Thanks to modern engineering and technological advancements, most heat pumps now on the market can keep your family warm through freezing winter temperatures. Heat pumps work by transferring heat from the outdoors to indoors. Because they don’t create heat by burning fuel, they are very efficient. However, more energy is required to move heat from a cold area (outdoors in winter) to a warmer area (indoors).
When it’s below freezing outside, older-model heat pumps cannot keep up once outside temperatures drop below freezing. In order to maintain a comfortable, consistent temperature, they require a backup source when temps are too low. Fortunately, heat pumps have evolved and can be used confidently in even the coldest weather.
Read on to learn more about choosing the best heat pump for the Denver Metro and surrounding areas.
Although the air temperature may be below freezing, it typically stays between 45°F to 75°F below ground. Ground-source heat pumps use that heat from underground to warm your home.
Underground temperatures are consistent. The typical temperature range of 45°F to 75°F provides enough heat to draw from in colder weather and enough cold to pull from in warmer weather, making geothermal heat pumps an excellent choice for even more extreme climates.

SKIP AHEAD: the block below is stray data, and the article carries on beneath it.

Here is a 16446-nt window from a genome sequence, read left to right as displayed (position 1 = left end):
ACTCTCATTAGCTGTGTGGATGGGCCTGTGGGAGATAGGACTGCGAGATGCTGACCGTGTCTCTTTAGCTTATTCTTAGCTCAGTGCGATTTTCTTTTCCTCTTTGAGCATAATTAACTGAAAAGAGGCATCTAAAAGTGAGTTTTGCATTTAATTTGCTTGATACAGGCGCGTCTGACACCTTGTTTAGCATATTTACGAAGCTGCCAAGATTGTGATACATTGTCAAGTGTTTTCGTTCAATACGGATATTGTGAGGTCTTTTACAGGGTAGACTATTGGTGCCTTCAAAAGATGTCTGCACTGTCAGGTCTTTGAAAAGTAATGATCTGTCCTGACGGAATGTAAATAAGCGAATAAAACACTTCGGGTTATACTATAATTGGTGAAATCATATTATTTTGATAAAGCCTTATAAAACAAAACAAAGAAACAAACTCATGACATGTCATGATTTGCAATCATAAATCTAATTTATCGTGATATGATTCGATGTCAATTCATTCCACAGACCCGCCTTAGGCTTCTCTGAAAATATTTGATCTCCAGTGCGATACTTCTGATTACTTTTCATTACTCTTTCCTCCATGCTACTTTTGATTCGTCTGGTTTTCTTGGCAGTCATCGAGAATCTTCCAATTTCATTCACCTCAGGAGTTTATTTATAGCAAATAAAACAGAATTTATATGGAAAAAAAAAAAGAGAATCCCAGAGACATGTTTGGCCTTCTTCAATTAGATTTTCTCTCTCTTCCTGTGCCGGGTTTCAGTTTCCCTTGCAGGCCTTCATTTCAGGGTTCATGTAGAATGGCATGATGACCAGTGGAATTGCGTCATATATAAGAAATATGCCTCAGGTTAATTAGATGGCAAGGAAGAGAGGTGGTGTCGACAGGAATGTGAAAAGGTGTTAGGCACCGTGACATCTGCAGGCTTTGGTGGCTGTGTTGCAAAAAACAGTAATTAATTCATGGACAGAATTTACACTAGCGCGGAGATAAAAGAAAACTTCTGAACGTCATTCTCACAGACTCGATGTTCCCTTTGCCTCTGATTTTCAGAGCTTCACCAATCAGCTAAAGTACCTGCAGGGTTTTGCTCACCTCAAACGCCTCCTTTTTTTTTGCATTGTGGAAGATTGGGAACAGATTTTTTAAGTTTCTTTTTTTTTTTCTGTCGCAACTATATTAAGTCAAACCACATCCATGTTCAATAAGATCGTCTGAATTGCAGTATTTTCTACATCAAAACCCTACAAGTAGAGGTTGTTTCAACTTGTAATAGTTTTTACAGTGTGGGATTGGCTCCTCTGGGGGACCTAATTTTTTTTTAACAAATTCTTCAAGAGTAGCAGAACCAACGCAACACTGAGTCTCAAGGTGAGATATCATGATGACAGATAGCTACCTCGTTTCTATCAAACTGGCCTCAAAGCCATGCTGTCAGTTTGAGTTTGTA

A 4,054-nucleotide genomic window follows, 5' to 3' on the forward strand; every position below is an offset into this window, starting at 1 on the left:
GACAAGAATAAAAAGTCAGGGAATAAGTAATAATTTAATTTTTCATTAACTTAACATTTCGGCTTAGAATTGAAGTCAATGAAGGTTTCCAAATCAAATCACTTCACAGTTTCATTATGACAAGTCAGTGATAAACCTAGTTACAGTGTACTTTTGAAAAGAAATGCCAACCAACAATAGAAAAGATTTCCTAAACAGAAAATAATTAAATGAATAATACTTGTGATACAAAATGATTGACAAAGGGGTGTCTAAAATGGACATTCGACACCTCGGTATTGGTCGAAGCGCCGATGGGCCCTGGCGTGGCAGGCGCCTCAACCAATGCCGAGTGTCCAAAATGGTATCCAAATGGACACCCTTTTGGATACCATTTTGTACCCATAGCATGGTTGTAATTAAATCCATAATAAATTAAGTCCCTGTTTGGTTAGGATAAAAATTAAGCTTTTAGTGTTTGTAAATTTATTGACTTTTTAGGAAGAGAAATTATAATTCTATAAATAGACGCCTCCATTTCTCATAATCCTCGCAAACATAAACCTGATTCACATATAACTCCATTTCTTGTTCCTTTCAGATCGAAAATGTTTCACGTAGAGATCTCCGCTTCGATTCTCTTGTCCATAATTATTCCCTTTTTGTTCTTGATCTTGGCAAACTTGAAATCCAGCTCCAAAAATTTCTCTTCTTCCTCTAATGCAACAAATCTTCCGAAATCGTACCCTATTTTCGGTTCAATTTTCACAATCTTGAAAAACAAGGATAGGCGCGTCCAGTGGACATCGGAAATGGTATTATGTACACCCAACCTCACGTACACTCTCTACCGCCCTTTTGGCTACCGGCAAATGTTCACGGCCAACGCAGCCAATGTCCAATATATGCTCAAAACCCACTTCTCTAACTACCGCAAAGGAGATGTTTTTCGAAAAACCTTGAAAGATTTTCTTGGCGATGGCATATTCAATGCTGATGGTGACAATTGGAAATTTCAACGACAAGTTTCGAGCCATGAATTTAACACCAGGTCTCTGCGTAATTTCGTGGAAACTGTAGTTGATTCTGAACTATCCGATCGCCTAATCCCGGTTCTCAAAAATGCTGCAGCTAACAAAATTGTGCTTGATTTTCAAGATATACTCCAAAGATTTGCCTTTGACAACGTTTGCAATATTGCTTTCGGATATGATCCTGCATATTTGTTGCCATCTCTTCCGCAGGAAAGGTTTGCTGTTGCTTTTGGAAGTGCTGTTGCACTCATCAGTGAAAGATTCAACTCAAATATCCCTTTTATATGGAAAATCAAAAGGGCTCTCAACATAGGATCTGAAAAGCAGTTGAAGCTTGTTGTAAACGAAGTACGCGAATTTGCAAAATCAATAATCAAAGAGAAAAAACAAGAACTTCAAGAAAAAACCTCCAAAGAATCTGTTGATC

Water-source heat pumps can be installed less expensively than ground-source types and provide a more consistent temperature than air-source types. Some heat pumps use water from a lake or pond as their heat source. This could be a good option if you have a body of water on your property.
The most popular type of heat pump uses outside air to heat your home. At one time, they were considered inefficient in extreme cold because the air temperature made it difficult to find heat to transfer inside. For older models, there wasn’t enough heat in the air to keep up. As previously mentioned, technology has solved that issue, and newer air-source heat pump models are ideal for our climate.
Modern air-source heat pumps feature improved coil designs, electric motors, and compressors. Thermostatic expansion valves enable precise refrigerant flow to the indoor coil. Variable speed blowers boost efficiency and counteract the adverse effects of dirty air filters and blocked ducts. Finally, copper tubing used in air-source heat pumps now has internal grooves to increase the surface area available.
Ductless, mini-split heat pumps are great for homes with non-ducted heating systems (radiant panels, space heaters, etc.). Their primary advantage is that they are small and can be used effectively for system-based zoning. They can also be a good choice for homes where installing or adding new ductwork is not feasible.
To get answers to specific questions about how a heat pump system could work in your home, the energy savings you can experience, and more, turn to Indoor Air Quality, Inc. We invite you to review our customer testimonials and contact us for more information and a free quote.